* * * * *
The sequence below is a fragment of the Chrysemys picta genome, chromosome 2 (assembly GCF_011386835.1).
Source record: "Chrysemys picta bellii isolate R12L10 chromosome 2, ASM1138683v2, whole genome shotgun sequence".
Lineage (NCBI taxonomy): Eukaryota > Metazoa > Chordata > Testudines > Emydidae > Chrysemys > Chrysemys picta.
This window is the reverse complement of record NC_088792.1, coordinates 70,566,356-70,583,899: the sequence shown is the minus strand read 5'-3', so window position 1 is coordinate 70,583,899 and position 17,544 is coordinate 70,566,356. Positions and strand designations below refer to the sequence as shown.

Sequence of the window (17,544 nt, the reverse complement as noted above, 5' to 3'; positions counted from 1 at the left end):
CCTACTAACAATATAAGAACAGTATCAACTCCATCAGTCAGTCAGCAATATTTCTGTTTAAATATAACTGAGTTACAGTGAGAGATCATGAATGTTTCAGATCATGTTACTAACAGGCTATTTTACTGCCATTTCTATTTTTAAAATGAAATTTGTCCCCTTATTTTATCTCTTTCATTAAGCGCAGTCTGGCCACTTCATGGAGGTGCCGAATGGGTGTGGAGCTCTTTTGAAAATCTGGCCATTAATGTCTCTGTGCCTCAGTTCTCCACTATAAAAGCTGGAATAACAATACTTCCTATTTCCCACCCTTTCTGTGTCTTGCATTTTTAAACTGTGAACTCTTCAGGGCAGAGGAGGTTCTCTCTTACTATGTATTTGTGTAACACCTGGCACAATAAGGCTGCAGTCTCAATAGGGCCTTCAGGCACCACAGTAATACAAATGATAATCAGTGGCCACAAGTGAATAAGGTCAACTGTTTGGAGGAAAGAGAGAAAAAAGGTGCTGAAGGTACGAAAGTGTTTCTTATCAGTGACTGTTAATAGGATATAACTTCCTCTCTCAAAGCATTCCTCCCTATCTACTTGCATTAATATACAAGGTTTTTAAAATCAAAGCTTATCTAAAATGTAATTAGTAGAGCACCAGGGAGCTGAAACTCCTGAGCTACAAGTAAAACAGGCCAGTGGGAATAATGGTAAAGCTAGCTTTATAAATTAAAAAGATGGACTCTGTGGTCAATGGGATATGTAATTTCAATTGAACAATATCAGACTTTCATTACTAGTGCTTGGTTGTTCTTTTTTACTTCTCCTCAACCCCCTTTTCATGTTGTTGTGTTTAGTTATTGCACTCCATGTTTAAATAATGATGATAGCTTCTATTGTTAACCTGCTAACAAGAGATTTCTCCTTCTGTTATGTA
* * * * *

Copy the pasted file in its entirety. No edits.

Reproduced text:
The sequence below is a fragment of the Chrysemys picta genome, chromosome 2 (assembly GCF_011386835.1).
Source record: "Chrysemys picta bellii isolate R12L10 chromosome 2, ASM1138683v2, whole genome shotgun sequence".
Lineage (NCBI taxonomy): Eukaryota > Metazoa > Chordata > Testudines > Emydidae > Chrysemys > Chrysemys picta.
This window is the reverse complement of record NC_088792.1, coordinates 70,566,356-70,583,899: the sequence shown is the minus strand read 5'-3', so window position 1 is coordinate 70,583,899 and position 17,544 is coordinate 70,566,356. Positions and strand designations below refer to the sequence as shown.

Sequence of the window (17,544 nt, the reverse complement as noted above, 5' to 3'; positions counted from 1 at the left end):
CCTACTAACAATATAAGAACAGTATCAACTCCATCAGTCAGTCAGCAATATTTCTGTTTAAATATAACTGAGTTACAGTGAGAGATCATGAATGTTTCAGATCATGTTACTAACAGGCTATTTTACTGCCATTTCTATTTTTAAAATGAAATTTGTCCCCTTATTTTATCTCTTTCATTAAGCGCAGTCTGGCCACTTCATGGAGGTGCCGAATGGGTGTGGAGCTCTTTTGAAAATCTGGCCATTAATGTCTCTGTGCCTCAGTTCTCCACTATAAAAGCTGGAATAACAATACTTCCTATTTCCCACCCTTTCTGTGTCTTGCATTTTTAAACTGTGAACTCTTCAGGGCAGAGGAGGTTCTCTCTTACTATGTATTTGTGTAACACCTGGCACAATAAGGCTGCAGTCTCAATAGGGCCTTCAGGCACCACAGTAATACAAATGATAATCAGTGGCCACAAGTGAATAAGGTCAACTGTTTGGAGGAAAGAGAGAAAAAAGGTGCTGAAGGTACGAAAGTGTTTCTTATCAGTGACTGTTAATAGGATATAACTTCCTCTCTCAAAGCATTCCTCCCTATCTACTTGCATTAATATACAAGGTTTTTAAAATCAAAGCTTATCTAAAATGTAATTAGTAGAGCACCAGGGAGCTGAAACTCCTGAGCTACAAGTAAAACAGGCCAGTGGGAATAATGGTAAAGCTAGCTTTATAAATTAAAAAGATGGACTCTGTGGTCAATGGGATATGTAATTTCAATTGAACAATATCAGACTTTCATTACTAGTGCTTGGTTGTTCTTTTTTACTTCTCCTCAACCCCCTTTTCATGTTGTTGTGTTTAGTTATTGCACTCCATGTTTAAATAATGATGATAGCTTCTATTGTTAACCTGCTAACAAGAGATTTCTCCTTCTGTTATGTA